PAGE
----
Republican lawmakers are demanding answers from the IRS after it appeared to disqualify a Christian group for tax-exempt status over its biblical teachings.
House Ways and Means Committee Chairman Kevin Brady of Texas and Rep. Mike Kelly of Pennsylvania sent Internal Revenue Service Commissioner Charles Rettig a letter demanding he turn over a trove of records related to groups that were and were not granted tax-exempt status.
At issue is the Texas prayer group, Christians Engaged, which was denied 501(c)(3) status by the IRS in May. In a communique denying the group tax-exempt status, IRS Director of Exempt Organizations Stephen Martin said that the organization was denied tax-exempt status because it is “not operated exclusively for religious and educational purposes” and was “engaged in prohibited campaign invention.”
“You instruct individuals on issues that are prominent in political campaigns and instruct them in what the Bible says about the issue and how they should vote,” Martin wrote. “These issues include the sanctity of life, the definition of marriage, and biblical justice. These issues generally distinguish candidates and are associated with political party platforms.”
He claimed that the information that Christians Engaged presents and information posted on its website is “not neutral,” but the lines that have attracted the most attention from Republican lawmakers are where Martin appears to conclude that because certain biblical teachings are tied to the GOP, the group should not be afforded tax-exempt status.
“You educate Christians on what the Bible says in areas where they can be instrumental including the areas of sanctity of life, the definition of marriage, biblical justice, freedom of speech, defense, and borders and immigration, U.S. and Israel relations,” the denial letter reads. “The Bible teachings are typically affiliated with the [Republican] Party and candidates. This disqualifies you from exemption under [tax law].”
While Christians Engaged, which is led by conservative activist and former GOP congressional primary candidate Bunni Pounds, has appealed the IRS ruling with the help of First Liberty Institute, a conservative legal group, Republicans on Capitol Hill are not pleased with the IRS’s decision and want answers.
Brady and Kelly wrote that they were “shocked” to read that the IRS associated certain biblical teachings with the Republican Party as part of its determination and pointed out that some Democrats also have strongly held religious beliefs.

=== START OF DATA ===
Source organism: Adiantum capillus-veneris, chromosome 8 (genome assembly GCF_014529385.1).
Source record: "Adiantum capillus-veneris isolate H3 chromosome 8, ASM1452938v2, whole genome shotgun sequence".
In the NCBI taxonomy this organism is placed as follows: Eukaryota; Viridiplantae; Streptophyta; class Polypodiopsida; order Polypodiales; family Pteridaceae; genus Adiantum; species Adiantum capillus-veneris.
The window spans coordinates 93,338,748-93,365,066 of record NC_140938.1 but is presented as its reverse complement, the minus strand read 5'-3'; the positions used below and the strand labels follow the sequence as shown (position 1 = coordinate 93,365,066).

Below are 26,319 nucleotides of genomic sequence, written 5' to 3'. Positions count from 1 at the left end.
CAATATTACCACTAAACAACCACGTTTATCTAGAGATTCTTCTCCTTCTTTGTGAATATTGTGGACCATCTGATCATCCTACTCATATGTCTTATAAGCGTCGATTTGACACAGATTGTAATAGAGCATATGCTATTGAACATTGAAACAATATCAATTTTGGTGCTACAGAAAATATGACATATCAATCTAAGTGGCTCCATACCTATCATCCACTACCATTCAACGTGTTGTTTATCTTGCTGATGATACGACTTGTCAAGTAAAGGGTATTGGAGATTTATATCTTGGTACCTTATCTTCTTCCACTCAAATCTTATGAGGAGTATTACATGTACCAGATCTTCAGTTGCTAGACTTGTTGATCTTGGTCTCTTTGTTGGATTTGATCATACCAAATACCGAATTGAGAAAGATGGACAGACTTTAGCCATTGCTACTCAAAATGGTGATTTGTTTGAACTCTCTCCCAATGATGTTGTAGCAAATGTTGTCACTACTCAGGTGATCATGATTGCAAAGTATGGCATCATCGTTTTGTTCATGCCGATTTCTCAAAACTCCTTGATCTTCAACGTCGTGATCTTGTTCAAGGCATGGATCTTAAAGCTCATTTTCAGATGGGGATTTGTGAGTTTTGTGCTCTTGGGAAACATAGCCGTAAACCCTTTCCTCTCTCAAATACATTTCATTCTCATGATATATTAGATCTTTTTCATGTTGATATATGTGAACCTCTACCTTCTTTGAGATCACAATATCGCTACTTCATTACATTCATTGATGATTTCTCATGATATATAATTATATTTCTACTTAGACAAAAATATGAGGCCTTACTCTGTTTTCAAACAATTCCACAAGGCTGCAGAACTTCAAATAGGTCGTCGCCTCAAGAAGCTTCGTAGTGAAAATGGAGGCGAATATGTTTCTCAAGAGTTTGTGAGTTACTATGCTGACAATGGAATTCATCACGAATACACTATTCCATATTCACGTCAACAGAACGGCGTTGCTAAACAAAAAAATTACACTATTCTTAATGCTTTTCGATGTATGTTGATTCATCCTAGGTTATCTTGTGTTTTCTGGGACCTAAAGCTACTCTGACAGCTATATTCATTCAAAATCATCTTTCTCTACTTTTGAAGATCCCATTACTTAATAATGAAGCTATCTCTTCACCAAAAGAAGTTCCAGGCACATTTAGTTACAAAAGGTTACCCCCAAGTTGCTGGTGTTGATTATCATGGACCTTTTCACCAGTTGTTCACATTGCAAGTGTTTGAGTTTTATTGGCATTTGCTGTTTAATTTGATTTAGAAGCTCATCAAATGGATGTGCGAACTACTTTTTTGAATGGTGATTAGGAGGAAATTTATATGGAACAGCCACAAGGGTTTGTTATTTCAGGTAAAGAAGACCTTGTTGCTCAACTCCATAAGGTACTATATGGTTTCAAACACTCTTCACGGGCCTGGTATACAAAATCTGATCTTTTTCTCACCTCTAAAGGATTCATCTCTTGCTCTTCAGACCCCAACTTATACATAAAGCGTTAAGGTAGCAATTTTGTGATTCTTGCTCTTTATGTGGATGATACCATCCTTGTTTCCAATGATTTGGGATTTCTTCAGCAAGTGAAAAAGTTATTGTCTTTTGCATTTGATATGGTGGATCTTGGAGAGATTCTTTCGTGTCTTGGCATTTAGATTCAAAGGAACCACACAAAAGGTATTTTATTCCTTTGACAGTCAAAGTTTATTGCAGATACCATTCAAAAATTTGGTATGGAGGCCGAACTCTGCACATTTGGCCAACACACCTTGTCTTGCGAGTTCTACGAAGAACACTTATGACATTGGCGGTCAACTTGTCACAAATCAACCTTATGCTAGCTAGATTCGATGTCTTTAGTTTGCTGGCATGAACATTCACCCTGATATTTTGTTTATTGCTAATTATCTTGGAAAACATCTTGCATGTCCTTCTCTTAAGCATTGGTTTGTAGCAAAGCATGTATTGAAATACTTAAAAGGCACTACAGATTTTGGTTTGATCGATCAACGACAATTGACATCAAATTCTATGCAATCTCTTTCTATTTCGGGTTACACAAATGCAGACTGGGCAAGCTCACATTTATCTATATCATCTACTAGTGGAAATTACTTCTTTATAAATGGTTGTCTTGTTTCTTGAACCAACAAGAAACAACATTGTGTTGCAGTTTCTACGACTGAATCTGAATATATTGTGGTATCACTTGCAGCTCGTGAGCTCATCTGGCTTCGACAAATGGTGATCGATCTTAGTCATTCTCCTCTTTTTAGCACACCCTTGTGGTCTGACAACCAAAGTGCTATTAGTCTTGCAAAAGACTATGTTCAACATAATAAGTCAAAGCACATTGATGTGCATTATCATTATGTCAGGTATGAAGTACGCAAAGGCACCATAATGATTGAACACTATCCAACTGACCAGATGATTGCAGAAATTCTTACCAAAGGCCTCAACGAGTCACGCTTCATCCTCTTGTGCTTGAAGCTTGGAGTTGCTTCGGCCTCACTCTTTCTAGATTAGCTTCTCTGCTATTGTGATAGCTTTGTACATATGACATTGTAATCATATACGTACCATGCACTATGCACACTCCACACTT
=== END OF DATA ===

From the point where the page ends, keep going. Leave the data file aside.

They wrote that White House press secretary Jen Psaki recently described President Joe Biden as a “strong man of faith” and said his political beliefs should not be seen “through a political prism.”
“Given the strongly held beliefs in biblical teachings by politicians on both sides of the aisle, it is unfounded to conclude that biblical teachings are affiliated with any particular political party,” the duo said.
The congressmen wrote that other organizations promoting civic-mindedness and voter participation, such as former first lady Michelle Obama’s group When We All Vote, have been granted tax-exempt status. Obama’s organization states that its mission is to “empower our supporters and volunteers to take action through voting, advocating for their rights, and holding their elected officials accountable.”
Brady and Kelly demanded that the IRS provide them with a list of groups that were denied tax-exempt status for being “affiliated with the [Republican] party and candidates” since 2019 and a list of groups that were granted tax-exempt status and had a mission of increasing voter participation and civic education.
They also requested a briefing by the Tax Exempt and Government Entities Group about the application evaluation process for granting tax-exempt statuses.
Rettig was given a July 9 deadline to respond to the requests.
Nearly a decade ago, the IRS said that its Exempt Organizations unit targeted conservative tea party groups for added scrutiny. In the letter, Brady and Kelly said that the decision “is particularly concerning given the agency’s prior history of targeting tax exempt groups for additional scrutiny based on their perceived political affiliation.”
A senior congressional aide told the Washington Examiner on Wednesday that Ways and Means Republicans are “laser-focused” on the issue of political bias at the IRS and the weaponization of the IRS — especially considering the White House’s proposal to supercharge the IRS with more authority and funding.
In a separate letter to Rettig this week, more than a dozen other Republican lawmakers, including Sen. Marco Rubio of Florida, Sen. Mike Lee of Utah, Sen. Ted Cruz of Texas, and Rep. Chip Roy of Texas, all implored him to review Martin’s decision regarding Christians Engaged personally and remove those responsible for the decision.
“Millions of Americans draw deeply from their religious beliefs to inform how they vote and many religious organizations conduct get out the vote efforts,” they wrote. “The IRS must objectively analyze applications for tax-exempt status and cannot allow political biases to creep into its decisions.”
Christians Engaged, which claims to be nonpartisan, says its goal is to “awaken, motivate, and empower ordinary believers in Jesus Christ to: pray for our nation and our elected officials regularly, vote in every election to impact our culture, and engage our hearts in some forms of political education or activism for the furtherance of our nation.”
The Washington Examiner contacted the IRS for comment about the two letters that were sent to Rettig but did not immediately receive a response.
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